Pivot Point: Next steps

Reporter's notebook

Last month, the Reynolds Journalism Institute convened 34 engineers, publishers, editors, researchers and academics in Chicago for a gathering entitled: “Pivot Point: Reinventing Community, Reinventing News in a Connected World.”

In this post, we’ll report on why we gathered, what we did, and what should happen next. We’d like your suggestions. Please email densmorew@rjionline.org, or add a comment to this blog post.

The impetus began with this stark situation assessment in our convening documents:

The U.S. news industry is at a pivot point. It can stay the same as innovators gradually pick off pieces and do them better, faster and cheaper. Or it can declare a new goal to be the most-trusted friend, informant, advisor, agent, steward and broker to people now awash in abundant information — but too little knowledge. Key media system changes already underway include: (1) Content both converging in new forms and breaking into smaller “atomized pieces, (2) Advertising becoming a one-to-one marketing conversation and (3) A publisher shift from information-access gatekeeper to guide, curator or “infovalet.”

The idea was to clearly formulate the challenge, then to expose and perhaps champion some first-step solutions. Next step: Articulating a research-academic-industry collaboration aimed at accelerating the transition to digital.

Mike Fancher, a Donald W. Reynolds Fellow in 2008-2009 and retired executive editor of The Seattle Times, picked up on the “pivot point” theme is a recent email, quoting from author Eric Ries’ The Lean Startup. Reis, says Fancher, defines a business pivot as “a structured course correction designed to test a fundamental hypothesis about the product, strategy and engine of growth.” Reis adds: ““There is no bigger destroyer of creative potential than the misguided decision to persevere. Companies that cannot bring themselves to pivot to a new direction on the basis of feedback from the marketplace can get stuck in the land of the living dead, neither growing enough nor dying, consuming resources and commitment from employees and other stakeholders but not moving ahead.”

If you believe news organizations – particularly newspapers – are at a pivot point – unable to effectively persevere on their current course – then what needs to happen next?

At Pivot Point, we resolved to define and assemble some building blocks for news and information that matters to 21st-century communities. We asked: “How can we provide leadership to both sustain the best of the past, yet build for the future? Is it writing, meetings, behind-the-scenes work, and partnerships? What’s the effective strategy?” Informed by pre-convening phone discussions with our on-site participants, we focused on communities — and how news organizations serve them — as the building block for a new news ecosystem. We proposed, explored or fleshed out at least eight related project ideas.

RJI’s self assignment is to help move to action several of those ideas. That ongoing effort will involve highlighting examples of elements in the emerging news and information ecosystem and stimulating collaboration and additional ideas, experiments and solutions.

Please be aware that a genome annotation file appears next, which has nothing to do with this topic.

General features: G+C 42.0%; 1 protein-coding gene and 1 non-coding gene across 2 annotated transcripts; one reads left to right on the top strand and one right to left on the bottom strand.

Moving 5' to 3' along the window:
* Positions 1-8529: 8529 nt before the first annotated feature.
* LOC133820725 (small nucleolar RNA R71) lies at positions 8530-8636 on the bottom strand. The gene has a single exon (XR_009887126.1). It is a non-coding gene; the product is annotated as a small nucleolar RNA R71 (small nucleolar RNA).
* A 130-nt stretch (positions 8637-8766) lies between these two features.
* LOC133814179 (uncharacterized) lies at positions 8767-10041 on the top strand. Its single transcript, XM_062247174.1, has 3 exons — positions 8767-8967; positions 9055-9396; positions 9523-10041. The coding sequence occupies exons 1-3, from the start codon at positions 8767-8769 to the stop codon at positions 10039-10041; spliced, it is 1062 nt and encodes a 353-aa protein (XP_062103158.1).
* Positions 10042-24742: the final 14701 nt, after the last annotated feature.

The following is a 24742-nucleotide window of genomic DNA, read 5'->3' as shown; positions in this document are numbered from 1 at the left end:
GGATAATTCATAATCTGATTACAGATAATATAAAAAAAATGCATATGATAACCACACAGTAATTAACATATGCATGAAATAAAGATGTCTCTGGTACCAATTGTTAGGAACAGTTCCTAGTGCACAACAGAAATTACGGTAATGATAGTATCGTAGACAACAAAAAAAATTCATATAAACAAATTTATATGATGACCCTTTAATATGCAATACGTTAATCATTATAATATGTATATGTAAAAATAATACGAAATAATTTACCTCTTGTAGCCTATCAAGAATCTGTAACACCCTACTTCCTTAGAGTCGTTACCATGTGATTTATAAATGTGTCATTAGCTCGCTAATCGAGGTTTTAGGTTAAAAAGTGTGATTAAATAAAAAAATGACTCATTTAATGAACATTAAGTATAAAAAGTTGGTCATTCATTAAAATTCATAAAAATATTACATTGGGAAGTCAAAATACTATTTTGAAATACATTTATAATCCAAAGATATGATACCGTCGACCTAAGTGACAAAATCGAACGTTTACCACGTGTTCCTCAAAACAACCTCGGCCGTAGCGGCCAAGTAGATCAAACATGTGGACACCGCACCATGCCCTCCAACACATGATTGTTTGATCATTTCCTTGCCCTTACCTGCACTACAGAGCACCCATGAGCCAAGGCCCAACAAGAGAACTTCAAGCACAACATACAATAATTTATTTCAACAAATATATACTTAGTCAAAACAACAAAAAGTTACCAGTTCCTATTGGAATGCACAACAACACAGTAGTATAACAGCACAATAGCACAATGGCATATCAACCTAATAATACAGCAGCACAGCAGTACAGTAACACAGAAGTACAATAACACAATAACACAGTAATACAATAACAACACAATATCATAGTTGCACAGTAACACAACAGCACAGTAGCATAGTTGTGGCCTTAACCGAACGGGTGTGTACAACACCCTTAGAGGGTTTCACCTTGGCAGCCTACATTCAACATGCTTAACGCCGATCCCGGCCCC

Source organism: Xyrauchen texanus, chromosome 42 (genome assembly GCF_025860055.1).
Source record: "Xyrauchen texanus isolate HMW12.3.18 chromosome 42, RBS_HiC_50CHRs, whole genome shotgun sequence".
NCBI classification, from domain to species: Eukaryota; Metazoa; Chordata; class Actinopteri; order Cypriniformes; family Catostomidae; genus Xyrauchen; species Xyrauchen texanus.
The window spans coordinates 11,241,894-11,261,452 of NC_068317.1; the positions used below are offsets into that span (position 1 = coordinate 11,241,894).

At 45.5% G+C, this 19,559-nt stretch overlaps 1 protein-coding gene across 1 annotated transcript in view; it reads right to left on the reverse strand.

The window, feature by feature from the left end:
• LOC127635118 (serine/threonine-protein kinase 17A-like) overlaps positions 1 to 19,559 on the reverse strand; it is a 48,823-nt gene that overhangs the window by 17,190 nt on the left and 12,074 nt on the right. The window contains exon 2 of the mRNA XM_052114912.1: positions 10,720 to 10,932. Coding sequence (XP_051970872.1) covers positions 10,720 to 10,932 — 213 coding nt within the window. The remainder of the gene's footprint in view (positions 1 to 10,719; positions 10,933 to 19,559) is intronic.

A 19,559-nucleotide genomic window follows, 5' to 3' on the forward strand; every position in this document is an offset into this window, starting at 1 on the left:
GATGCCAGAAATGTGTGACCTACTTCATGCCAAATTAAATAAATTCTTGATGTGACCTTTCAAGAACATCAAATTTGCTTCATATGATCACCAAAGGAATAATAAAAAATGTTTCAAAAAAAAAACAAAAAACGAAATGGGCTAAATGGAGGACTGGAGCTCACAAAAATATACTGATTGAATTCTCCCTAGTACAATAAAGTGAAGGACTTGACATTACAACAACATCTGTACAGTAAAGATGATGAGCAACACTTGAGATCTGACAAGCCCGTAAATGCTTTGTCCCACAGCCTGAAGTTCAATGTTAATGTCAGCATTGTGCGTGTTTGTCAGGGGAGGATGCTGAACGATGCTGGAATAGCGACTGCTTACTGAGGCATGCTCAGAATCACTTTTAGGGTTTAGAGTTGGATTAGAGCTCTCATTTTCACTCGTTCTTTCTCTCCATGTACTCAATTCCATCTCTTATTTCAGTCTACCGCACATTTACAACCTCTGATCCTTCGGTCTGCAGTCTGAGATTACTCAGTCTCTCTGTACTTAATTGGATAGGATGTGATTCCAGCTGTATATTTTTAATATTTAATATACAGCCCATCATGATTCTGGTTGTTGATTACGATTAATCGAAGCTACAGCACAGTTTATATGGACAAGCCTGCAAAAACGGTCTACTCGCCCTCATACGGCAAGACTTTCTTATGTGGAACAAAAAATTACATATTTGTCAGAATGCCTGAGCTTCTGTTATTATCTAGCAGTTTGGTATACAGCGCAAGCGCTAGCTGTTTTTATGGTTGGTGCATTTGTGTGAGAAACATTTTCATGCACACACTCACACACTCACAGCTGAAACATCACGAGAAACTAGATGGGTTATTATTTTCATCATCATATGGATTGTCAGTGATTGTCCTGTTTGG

1. Identifying, assessing the challenges

Let’s identify the challenges news organizations face. Then we’ll assess about how each of the eight Pivot Point projects might help.

Early in April, we exchanged email with an innovative thinker in the American news ecosystem – a veteran technologist committed to the task of sustaining the values, principles and purposes of journalism. He said: “Getting past the cost control, declining revenue mindset to aggressive action and audience-building investment is and will continue to be a real challenge.” Another thought leader, Rich Boehne, the president and CEO of E.W. Scripps Co., said: “I hope we find ways to work together at much more scale, but it just has not happened to date.”

The last week in April was RJI’s annual “Innovation Week.” It was a chance to ask probing questions about the future of news, and the news industry, informed by some of the unique experiments, research and scholarship RJI has underway. In one session headed by Fancher, it was sobering to hear Tom Rosenstiel of the Pew Project for Excellence in Journalism (PEJ) declare that for the news industry: “The future may not be in advertising.” He added: “We are in the creating knowledge business, not [necessarily] the business of writing narratives and selling ads.” Another Reynolds Fellow, former Tampa Tribune Executive Editor Janet Coats, added in that same session: “It is all about relationships.” Rosenstiel said news organization competitors like Google and Facebook are developing intimate, personal knowledge about the information habits of people in newspaper’s communities.

So the industry needs to:

  • Work better together
  • Develop revenue beyond advertising
  • Forge deeper relationships with users

Last August, this writer authored for RJI, “From Paper to Persona: Sustaining Journalism in the Attention Age.” It recommended formation of a non-profit collaborative to share technology, users and content and concluded this could help news organizations to find new revenues and become better at serving the public.